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This weekend, 12 years after director Lenny Abrahamson first brought a movie to the Telluride Film Festival, the indie filmmaker returned to the fest in the Rockies to unveil his latest and greatest work, Room. A harrowing drama adapted by Emma Donoghue from her own 2010 bestselling novel, the two-hander stars Brie Larson and eight-year-old Jacob Tremblay as a mother and child held captive for years in a small room with only each other to hold onto — and their performances can hold their own with any this year. Based on the audience’s reaction at its first-anywhere screening on Friday night and two others that followed — floods of tears and standing ovations — I suspect that a number of major Oscar noms are within reach.
In terms of the acting races, Larson for lead actress is the most obvious push — the 25-year-old proves once again, as she last did in 2013’s remarkable Short Term 12 (for which she was criminally snubbed), that she is not only one of the top talents of her generation, but particularly terrific opposite even younger thespians.
An effort for Tremblay is equally merited. Kids don’t often get nominated, but this one gives one of the all-time great performances by a child actor and would become one of the youngest people ever nominated for an Oscar — Kramer vs. Kramer‘s Justin Henry was almost nine when he was nominated, and it’s unclear how far beyond the age of eight Tremblay will be when the next set of noms are announced. (By the way, hat-tip to casting director Fiona Weir, who previously filled out the Harry Potter films, for pairing together Larson and Tremblay, who actually look like they’re related.)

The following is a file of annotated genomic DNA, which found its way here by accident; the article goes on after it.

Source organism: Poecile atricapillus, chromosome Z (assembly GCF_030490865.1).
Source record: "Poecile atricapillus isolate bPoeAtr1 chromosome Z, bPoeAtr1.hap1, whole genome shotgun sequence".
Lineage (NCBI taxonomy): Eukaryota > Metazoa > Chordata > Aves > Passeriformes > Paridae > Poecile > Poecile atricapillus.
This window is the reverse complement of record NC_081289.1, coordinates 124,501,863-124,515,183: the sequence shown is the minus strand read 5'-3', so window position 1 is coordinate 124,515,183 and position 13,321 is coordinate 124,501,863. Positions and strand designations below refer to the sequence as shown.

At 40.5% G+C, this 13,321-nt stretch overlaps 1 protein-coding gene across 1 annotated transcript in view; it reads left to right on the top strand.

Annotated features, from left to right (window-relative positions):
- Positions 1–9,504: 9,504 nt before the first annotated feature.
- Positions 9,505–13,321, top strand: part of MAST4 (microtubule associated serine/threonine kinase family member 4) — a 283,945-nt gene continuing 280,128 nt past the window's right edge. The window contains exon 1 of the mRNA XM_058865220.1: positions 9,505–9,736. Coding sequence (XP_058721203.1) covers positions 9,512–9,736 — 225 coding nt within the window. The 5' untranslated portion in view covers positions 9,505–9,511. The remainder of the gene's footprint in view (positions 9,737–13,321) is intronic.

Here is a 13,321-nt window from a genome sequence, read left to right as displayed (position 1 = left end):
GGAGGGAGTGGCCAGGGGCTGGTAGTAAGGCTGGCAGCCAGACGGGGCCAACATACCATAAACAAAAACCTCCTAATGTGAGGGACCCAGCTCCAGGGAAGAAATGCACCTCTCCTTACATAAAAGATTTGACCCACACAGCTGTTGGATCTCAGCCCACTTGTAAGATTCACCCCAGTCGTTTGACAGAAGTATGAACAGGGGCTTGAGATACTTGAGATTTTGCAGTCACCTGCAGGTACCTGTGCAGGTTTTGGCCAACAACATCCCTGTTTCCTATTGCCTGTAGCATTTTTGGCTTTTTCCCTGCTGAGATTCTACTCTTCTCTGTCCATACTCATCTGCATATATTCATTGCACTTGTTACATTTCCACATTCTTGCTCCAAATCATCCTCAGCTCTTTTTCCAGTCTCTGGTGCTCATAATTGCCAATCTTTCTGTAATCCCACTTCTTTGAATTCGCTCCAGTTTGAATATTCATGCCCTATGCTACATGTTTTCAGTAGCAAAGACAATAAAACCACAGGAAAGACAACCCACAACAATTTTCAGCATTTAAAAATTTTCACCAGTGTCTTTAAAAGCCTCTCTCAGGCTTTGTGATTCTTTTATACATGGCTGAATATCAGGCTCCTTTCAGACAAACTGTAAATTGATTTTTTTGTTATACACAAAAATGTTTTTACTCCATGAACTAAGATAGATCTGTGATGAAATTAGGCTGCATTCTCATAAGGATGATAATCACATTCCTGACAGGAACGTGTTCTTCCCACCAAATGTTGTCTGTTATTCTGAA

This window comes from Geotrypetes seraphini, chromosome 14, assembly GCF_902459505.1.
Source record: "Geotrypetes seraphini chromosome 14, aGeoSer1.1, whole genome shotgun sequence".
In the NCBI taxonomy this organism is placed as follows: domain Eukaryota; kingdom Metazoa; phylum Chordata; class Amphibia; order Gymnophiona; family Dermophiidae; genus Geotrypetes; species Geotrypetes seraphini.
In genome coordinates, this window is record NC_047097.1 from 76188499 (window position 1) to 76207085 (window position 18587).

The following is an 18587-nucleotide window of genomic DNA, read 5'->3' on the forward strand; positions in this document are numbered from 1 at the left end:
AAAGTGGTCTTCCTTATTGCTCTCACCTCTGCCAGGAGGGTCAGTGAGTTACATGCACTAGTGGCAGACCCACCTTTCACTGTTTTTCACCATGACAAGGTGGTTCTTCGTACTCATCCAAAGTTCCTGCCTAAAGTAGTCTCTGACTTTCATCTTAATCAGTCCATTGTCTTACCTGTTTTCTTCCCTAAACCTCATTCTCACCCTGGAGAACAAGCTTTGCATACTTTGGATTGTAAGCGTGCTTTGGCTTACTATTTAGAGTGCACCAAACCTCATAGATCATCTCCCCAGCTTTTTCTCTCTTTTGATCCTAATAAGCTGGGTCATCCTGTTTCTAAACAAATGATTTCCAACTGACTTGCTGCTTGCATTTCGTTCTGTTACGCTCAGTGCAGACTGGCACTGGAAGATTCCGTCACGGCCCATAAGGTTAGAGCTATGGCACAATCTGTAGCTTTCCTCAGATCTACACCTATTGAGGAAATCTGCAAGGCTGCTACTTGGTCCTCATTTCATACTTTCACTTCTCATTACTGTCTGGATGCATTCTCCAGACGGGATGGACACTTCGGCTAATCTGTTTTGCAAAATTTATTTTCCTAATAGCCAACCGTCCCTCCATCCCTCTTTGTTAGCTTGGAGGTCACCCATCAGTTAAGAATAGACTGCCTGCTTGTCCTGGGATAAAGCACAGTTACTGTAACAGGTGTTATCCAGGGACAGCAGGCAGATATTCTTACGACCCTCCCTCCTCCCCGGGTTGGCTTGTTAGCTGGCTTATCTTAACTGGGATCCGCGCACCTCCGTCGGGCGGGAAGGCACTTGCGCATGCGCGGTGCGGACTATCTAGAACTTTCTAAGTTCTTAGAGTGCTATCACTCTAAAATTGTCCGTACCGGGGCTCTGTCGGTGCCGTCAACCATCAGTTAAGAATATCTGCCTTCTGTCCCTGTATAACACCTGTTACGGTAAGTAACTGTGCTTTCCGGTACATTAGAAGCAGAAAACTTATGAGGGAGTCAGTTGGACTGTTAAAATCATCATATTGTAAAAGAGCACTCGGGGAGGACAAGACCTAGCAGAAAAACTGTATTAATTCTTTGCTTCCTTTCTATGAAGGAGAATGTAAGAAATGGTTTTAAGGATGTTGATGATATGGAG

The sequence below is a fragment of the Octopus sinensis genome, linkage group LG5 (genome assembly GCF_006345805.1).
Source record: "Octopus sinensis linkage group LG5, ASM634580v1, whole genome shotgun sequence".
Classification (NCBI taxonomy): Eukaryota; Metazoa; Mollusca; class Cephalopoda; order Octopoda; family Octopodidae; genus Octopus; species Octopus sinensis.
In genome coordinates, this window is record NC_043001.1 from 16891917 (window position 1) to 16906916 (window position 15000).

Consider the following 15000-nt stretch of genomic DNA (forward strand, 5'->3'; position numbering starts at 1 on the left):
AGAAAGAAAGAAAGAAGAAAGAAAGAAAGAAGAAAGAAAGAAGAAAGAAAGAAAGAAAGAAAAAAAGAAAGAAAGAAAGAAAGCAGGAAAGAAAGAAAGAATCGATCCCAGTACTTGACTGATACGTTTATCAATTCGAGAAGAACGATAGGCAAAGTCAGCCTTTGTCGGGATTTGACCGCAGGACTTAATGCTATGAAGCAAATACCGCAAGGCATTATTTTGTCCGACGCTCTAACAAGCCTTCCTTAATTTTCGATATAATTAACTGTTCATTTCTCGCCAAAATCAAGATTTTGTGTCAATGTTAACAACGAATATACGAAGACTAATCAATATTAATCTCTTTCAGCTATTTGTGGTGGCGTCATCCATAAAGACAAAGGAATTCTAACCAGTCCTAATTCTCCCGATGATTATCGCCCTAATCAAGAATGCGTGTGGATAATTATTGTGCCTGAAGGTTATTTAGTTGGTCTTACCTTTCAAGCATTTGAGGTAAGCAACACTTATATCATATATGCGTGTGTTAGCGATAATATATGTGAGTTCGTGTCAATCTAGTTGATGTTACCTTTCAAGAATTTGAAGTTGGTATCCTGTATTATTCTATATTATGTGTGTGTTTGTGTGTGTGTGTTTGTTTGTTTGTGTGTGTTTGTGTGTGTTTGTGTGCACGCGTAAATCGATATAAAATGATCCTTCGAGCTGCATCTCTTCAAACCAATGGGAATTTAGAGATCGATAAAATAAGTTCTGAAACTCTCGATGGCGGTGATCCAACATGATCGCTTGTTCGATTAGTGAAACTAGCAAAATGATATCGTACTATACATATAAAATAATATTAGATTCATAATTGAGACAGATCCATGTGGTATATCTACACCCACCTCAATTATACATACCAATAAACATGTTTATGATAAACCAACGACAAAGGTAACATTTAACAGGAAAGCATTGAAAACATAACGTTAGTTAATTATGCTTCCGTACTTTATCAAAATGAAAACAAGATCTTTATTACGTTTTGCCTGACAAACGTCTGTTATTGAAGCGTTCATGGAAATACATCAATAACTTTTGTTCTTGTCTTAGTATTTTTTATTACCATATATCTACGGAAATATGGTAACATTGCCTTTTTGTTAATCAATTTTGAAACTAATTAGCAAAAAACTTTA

Additionally, I think a nom is attainable for the great Joan Allen (she already has three under her belt) in the supporting actress category. She has very limited screen time but makes the most of it, just as Wild‘s Laura Dern did last year en route to a nom.
Elsewhere, I think Donoghue’s adapted screenplay has a good shot. Rare is the year when at least one slot in that category doesn’t go to someone for adapting their own earlier work, and I suspect the members of the writers branch will really dig the innovative ways in which this difficult story is told.
And last, but certainly not least, I firmly believe that a picture nom could happen. It seems to me that Room shares a lot of DNA with 2013 best picture Oscar nominee Beasts of the Southern Wild (for which another excellent performance by a child also was nominated). The two films are set in totally different places and about totally different things, but the heart and soul of both is the relationship between a struggling single parent and a precocious young child enduring horrific adversity together, with the child voicing, in on-screen interactions and through voiceover narration, a unique and endearing sort of wisdom about the world beyond his and her confines. It worked once, so why shouldn’t it work again?
You can bet that the film’s distributor A24, which is hungrier than ever for some Academy love after last year’s egregious across-the-board snub of A Most Violent Year, will give it every chance it’s got.
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